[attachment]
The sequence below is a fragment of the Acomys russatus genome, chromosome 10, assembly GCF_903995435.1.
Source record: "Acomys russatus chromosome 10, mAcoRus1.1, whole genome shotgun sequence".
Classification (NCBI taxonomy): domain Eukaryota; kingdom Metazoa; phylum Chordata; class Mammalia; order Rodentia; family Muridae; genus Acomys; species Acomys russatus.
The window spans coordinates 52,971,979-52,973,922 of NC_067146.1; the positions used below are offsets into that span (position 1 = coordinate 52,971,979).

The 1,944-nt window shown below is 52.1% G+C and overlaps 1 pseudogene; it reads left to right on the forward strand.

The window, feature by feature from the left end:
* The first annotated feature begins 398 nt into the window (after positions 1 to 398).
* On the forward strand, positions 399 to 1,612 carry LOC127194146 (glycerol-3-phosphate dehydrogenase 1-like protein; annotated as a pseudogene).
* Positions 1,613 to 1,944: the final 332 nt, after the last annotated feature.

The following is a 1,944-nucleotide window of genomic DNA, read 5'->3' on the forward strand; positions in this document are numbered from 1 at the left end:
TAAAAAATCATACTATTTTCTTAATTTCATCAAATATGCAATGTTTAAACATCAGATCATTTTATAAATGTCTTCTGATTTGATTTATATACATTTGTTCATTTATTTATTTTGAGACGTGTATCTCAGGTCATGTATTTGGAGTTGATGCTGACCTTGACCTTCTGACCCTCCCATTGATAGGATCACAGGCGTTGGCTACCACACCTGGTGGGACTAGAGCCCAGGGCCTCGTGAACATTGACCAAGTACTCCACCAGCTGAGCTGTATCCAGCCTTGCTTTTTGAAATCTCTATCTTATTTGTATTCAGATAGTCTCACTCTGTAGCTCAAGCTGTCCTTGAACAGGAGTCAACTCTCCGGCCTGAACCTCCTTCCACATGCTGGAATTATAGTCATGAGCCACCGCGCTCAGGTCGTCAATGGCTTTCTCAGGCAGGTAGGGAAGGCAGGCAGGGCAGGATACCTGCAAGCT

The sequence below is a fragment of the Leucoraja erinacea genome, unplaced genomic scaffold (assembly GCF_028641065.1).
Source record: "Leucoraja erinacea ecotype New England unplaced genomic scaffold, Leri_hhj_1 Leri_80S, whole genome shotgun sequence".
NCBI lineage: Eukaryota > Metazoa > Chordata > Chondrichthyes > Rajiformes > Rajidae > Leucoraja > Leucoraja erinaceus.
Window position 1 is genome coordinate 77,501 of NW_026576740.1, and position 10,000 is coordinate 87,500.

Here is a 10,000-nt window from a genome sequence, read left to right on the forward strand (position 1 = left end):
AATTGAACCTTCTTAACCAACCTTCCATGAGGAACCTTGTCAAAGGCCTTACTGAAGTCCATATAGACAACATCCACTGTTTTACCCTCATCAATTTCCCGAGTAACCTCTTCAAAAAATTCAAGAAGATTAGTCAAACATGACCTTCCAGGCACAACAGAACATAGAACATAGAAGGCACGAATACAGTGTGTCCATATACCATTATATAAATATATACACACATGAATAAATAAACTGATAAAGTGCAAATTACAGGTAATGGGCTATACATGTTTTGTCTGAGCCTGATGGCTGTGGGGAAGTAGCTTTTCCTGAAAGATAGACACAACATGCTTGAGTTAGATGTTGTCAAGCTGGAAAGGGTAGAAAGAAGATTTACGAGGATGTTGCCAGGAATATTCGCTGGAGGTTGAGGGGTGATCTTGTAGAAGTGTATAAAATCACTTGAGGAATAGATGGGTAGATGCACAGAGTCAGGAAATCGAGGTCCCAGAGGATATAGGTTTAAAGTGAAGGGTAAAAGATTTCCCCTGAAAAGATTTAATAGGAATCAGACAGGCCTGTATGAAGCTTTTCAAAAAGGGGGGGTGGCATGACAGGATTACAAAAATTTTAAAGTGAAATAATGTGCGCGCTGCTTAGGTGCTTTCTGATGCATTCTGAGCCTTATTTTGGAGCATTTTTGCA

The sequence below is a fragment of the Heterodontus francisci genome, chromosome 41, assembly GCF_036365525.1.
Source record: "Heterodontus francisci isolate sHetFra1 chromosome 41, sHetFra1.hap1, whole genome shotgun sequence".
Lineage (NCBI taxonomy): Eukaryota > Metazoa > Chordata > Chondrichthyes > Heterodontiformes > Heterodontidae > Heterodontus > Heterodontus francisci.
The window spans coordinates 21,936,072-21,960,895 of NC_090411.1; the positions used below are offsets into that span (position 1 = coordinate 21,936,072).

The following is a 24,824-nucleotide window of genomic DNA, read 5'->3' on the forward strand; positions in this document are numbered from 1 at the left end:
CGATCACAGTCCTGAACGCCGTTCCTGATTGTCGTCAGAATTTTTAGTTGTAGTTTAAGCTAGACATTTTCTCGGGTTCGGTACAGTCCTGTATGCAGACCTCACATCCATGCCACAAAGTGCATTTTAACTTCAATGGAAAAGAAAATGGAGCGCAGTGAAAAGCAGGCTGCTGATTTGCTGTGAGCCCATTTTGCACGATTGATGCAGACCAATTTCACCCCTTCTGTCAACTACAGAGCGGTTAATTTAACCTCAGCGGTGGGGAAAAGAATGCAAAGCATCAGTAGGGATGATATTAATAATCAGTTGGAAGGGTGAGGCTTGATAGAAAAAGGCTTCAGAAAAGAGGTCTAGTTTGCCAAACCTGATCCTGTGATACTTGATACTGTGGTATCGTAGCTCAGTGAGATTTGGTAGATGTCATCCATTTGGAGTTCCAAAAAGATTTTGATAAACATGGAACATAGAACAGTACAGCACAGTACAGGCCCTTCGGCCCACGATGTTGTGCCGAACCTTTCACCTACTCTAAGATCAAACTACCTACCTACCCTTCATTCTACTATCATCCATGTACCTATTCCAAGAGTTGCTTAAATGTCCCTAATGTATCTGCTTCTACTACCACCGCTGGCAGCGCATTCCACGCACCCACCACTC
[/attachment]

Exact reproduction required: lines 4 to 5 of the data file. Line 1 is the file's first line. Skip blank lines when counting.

The window spans coordinates 52,971,979-52,973,922 of NC_067146.1; the positions used below are offsets into that span (position 1 = coordinate 52,971,979).

The 1,944-nt window shown below is 52.1% G+C and overlaps 1 pseudogene; it reads left to right on the forward strand.